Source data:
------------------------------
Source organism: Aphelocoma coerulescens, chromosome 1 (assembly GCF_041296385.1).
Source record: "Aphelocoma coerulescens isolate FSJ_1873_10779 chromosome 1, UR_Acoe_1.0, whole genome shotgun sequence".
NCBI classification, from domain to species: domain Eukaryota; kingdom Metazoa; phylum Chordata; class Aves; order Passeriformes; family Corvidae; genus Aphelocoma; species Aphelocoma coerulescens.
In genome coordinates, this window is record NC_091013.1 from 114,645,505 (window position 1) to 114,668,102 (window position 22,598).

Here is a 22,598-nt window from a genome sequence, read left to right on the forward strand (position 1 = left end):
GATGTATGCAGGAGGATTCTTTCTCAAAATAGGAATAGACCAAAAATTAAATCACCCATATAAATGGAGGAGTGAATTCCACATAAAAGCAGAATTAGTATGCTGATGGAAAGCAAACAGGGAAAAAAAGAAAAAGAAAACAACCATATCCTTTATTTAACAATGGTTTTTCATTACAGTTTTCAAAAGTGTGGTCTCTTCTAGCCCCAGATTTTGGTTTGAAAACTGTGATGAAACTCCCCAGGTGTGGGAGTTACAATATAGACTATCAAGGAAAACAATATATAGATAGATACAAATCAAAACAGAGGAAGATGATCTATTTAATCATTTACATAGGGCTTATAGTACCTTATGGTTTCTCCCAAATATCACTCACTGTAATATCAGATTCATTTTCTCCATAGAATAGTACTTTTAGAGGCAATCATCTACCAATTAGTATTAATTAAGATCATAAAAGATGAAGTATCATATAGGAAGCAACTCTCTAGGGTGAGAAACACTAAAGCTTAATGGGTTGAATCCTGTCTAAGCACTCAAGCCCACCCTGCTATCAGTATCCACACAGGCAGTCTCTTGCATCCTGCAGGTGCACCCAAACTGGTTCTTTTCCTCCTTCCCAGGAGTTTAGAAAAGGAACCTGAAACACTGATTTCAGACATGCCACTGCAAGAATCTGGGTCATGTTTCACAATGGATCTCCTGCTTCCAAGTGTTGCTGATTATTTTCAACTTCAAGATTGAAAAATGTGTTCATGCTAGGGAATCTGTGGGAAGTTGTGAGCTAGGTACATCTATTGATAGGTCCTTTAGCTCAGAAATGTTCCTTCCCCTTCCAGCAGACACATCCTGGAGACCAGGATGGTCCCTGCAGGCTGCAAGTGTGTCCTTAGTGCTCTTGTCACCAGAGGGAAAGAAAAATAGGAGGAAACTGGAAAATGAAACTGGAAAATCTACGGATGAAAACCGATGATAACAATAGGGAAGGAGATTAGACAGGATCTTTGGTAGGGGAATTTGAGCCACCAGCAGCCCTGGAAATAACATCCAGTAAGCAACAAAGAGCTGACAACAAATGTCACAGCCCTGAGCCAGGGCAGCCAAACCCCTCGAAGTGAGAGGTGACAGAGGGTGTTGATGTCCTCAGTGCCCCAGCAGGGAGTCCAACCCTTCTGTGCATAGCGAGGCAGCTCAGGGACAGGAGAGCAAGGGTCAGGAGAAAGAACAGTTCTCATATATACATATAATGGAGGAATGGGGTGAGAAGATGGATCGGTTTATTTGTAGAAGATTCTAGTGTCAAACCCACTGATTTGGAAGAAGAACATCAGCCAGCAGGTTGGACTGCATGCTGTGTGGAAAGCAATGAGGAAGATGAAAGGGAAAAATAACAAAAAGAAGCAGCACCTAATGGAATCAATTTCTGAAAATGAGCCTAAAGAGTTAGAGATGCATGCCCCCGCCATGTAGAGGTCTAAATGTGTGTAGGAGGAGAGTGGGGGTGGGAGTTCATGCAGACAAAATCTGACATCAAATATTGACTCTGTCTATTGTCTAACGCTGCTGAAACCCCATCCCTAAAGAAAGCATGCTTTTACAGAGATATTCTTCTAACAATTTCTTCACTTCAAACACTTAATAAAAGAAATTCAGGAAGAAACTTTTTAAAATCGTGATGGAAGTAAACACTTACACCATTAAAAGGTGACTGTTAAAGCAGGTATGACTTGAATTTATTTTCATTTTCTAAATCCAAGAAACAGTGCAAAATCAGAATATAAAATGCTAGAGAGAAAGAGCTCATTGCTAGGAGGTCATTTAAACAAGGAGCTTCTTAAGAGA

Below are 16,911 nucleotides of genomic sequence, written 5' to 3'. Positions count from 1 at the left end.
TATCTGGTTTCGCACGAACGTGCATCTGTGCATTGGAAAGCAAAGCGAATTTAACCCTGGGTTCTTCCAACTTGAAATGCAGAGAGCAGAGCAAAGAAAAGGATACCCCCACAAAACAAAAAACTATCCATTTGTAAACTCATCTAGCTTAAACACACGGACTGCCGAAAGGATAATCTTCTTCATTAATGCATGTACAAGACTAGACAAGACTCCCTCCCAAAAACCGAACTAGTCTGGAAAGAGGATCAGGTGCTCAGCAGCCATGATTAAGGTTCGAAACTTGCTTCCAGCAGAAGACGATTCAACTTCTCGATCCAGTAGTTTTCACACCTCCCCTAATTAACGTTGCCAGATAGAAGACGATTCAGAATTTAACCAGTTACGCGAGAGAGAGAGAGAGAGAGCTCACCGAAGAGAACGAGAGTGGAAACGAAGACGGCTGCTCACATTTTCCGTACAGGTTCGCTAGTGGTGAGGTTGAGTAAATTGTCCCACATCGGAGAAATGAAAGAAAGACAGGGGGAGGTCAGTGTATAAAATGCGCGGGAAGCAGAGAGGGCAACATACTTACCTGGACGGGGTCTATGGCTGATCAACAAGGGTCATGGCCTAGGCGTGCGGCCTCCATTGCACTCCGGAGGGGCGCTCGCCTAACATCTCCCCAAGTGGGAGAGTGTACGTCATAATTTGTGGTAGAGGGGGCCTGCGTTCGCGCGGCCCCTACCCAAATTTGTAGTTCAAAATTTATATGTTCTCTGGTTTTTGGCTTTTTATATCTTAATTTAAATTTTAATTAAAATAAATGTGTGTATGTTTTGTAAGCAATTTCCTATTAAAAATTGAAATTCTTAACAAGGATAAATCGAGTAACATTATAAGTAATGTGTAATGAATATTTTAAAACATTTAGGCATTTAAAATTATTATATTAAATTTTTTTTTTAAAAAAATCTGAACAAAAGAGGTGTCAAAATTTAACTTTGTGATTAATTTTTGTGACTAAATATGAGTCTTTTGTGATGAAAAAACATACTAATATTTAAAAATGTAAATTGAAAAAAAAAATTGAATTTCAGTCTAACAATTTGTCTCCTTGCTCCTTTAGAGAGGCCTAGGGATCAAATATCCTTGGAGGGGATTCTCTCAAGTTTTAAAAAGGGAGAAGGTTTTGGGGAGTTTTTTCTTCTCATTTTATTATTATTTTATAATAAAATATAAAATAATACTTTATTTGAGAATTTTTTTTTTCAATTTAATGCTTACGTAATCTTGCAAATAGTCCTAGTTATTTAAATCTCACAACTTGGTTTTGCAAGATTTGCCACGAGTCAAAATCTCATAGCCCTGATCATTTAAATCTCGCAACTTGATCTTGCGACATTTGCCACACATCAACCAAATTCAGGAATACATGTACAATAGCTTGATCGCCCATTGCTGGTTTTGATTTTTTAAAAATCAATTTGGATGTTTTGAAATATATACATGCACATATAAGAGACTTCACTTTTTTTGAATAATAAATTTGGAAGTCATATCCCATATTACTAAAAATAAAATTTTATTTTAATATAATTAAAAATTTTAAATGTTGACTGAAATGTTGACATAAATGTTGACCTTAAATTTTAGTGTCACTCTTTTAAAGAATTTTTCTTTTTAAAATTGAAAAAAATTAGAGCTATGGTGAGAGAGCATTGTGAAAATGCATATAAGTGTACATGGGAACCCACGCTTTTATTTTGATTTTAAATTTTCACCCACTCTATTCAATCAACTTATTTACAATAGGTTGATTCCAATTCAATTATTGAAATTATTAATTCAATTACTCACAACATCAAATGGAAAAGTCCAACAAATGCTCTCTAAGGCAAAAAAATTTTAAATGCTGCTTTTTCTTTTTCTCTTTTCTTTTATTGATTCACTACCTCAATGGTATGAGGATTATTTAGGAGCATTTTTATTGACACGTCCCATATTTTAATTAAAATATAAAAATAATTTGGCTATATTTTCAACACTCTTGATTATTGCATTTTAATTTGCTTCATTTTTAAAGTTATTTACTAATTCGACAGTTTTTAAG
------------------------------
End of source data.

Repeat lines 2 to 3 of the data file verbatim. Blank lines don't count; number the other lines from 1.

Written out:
Source record: "Aphelocoma coerulescens isolate FSJ_1873_10779 chromosome 1, UR_Acoe_1.0, whole genome shotgun sequence".
NCBI classification, from domain to species: domain Eukaryota; kingdom Metazoa; phylum Chordata; class Aves; order Passeriformes; family Corvidae; genus Aphelocoma; species Aphelocoma coerulescens.